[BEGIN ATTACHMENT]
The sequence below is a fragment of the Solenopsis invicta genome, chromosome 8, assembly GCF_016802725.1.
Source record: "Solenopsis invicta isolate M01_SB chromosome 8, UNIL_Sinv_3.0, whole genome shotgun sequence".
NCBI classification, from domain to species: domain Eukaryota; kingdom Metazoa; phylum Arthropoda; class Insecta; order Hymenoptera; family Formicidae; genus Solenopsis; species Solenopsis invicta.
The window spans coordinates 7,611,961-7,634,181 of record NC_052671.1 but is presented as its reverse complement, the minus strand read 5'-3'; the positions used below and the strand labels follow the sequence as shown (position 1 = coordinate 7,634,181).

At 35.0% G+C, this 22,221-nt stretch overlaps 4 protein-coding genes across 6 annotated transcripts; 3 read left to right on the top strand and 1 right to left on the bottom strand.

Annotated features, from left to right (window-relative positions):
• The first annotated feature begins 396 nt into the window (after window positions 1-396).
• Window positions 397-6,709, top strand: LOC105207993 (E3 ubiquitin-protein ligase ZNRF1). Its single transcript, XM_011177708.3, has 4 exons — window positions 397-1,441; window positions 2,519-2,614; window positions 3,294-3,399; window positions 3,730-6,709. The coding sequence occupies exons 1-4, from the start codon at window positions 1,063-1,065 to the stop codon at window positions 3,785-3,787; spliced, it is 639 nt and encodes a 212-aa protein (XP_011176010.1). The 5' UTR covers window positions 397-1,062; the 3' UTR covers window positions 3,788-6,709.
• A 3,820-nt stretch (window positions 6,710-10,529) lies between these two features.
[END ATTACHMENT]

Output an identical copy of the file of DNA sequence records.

The sequence below is a fragment of the Solenopsis invicta genome, chromosome 8, assembly GCF_016802725.1.
Source record: "Solenopsis invicta isolate M01_SB chromosome 8, UNIL_Sinv_3.0, whole genome shotgun sequence".
NCBI classification, from domain to species: domain Eukaryota; kingdom Metazoa; phylum Arthropoda; class Insecta; order Hymenoptera; family Formicidae; genus Solenopsis; species Solenopsis invicta.
The window spans coordinates 7,611,961-7,634,181 of record NC_052671.1 but is presented as its reverse complement, the minus strand read 5'-3'; the positions used below and the strand labels follow the sequence as shown (position 1 = coordinate 7,634,181).

At 35.0% G+C, this 22,221-nt stretch overlaps 4 protein-coding genes across 6 annotated transcripts; 3 read left to right on the top strand and 1 right to left on the bottom strand.

Annotated features, from left to right (window-relative positions):
• The first annotated feature begins 396 nt into the window (after window positions 1-396).
• Window positions 397-6,709, top strand: LOC105207993 (E3 ubiquitin-protein ligase ZNRF1). Its single transcript, XM_011177708.3, has 4 exons — window positions 397-1,441; window positions 2,519-2,614; window positions 3,294-3,399; window positions 3,730-6,709. The coding sequence occupies exons 1-4, from the start codon at window positions 1,063-1,065 to the stop codon at window positions 3,785-3,787; spliced, it is 639 nt and encodes a 212-aa protein (XP_011176010.1). The 5' UTR covers window positions 397-1,062; the 3' UTR covers window positions 3,788-6,709.
• A 3,820-nt stretch (window positions 6,710-10,529) lies between these two features.